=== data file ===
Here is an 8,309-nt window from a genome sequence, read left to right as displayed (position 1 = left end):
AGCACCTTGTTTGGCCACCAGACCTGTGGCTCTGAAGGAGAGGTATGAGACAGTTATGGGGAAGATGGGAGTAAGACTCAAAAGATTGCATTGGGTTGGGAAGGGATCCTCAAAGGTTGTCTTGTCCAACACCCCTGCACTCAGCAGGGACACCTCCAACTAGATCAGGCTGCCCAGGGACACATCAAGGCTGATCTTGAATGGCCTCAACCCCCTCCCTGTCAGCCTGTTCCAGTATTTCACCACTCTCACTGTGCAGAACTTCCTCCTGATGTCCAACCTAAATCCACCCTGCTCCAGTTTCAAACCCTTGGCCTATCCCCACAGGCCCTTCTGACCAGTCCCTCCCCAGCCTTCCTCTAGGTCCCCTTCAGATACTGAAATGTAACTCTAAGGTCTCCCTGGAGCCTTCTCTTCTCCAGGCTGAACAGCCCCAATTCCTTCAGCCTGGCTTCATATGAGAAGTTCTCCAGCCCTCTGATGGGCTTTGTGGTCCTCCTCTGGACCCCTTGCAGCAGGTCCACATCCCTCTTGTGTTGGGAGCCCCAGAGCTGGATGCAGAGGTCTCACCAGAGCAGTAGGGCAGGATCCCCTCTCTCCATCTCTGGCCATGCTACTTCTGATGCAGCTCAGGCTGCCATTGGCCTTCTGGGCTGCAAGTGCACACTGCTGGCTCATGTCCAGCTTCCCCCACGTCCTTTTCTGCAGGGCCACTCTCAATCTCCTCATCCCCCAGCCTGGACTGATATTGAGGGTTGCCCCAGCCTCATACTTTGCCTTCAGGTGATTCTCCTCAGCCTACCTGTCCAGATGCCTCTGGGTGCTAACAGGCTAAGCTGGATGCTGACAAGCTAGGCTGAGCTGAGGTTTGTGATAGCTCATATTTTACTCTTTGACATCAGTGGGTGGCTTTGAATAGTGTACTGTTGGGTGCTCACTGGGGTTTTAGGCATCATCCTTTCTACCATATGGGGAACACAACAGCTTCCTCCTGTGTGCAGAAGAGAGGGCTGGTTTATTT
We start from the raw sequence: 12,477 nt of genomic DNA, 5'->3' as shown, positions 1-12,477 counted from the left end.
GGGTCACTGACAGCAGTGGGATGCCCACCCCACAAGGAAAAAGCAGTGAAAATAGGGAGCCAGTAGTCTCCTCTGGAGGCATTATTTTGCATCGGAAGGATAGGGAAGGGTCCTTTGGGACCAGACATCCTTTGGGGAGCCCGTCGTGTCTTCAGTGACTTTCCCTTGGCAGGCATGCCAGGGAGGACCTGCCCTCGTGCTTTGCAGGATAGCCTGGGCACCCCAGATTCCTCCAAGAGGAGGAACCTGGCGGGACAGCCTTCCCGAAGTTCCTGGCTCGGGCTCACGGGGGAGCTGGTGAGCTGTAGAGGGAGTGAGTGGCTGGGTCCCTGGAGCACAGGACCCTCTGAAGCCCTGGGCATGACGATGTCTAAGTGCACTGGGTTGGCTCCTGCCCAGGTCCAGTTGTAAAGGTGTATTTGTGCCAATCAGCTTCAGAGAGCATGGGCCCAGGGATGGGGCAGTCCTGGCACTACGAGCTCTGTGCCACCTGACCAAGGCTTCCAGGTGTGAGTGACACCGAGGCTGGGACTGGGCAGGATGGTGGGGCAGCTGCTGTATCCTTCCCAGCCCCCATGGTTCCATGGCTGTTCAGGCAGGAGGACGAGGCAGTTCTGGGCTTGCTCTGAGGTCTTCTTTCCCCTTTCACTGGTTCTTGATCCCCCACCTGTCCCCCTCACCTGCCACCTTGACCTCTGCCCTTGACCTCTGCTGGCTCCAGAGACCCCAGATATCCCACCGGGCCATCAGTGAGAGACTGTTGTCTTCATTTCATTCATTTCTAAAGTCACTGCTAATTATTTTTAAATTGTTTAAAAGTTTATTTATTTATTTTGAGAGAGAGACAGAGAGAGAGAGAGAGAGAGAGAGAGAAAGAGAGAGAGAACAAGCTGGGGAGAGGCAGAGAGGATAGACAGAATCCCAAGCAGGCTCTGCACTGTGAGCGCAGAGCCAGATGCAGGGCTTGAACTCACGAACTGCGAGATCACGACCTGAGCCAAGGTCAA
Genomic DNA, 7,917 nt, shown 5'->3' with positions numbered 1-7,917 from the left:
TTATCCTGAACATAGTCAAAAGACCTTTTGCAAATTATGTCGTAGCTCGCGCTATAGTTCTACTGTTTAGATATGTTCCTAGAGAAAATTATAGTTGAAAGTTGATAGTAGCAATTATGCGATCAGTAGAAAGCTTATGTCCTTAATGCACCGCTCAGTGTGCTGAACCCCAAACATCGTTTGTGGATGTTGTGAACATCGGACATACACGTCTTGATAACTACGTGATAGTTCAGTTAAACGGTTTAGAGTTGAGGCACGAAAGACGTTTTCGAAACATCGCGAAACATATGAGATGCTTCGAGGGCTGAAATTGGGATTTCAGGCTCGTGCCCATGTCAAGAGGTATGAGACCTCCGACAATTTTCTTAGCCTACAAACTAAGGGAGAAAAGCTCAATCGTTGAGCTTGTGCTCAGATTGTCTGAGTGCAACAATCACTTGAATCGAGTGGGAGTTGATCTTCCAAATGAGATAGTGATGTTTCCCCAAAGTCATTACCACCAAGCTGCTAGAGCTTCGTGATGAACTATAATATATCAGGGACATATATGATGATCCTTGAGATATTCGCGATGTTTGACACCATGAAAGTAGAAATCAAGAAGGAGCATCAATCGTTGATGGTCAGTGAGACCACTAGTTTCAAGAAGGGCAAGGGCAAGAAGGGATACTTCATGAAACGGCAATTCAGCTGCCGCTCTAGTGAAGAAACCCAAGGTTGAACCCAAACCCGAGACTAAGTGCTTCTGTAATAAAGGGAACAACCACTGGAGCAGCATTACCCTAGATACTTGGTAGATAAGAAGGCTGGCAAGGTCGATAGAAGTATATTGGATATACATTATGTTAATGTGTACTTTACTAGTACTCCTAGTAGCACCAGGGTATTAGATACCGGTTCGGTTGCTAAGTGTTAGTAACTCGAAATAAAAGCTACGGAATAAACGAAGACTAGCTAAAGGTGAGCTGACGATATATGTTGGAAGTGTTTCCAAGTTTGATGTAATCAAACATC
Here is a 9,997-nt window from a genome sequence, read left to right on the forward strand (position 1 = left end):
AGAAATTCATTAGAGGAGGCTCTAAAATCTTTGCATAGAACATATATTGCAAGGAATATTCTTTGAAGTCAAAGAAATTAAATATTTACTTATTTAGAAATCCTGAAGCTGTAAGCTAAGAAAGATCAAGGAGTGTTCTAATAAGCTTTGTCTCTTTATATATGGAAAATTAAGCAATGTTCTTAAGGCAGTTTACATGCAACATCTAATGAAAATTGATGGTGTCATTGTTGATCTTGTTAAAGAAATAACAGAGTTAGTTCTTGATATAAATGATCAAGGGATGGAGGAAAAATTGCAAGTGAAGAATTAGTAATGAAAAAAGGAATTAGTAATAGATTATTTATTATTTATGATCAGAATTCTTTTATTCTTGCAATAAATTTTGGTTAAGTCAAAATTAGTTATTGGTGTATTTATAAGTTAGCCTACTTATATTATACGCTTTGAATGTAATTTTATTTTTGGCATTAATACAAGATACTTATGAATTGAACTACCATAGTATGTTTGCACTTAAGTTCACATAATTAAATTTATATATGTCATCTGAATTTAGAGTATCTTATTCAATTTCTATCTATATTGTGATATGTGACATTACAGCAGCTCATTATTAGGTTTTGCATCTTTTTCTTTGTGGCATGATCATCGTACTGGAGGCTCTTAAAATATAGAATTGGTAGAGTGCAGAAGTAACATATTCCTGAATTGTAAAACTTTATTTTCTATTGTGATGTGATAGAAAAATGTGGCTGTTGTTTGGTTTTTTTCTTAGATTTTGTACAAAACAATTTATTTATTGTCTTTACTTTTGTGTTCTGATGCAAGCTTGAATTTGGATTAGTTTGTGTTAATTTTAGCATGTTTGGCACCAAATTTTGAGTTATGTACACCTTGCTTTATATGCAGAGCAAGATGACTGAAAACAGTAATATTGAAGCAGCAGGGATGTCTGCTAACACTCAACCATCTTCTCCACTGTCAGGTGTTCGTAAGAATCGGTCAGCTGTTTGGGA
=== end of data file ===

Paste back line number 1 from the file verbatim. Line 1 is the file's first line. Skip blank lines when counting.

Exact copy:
Here is an 8,309-nt window from a genome sequence, read left to right as displayed (position 1 = left end):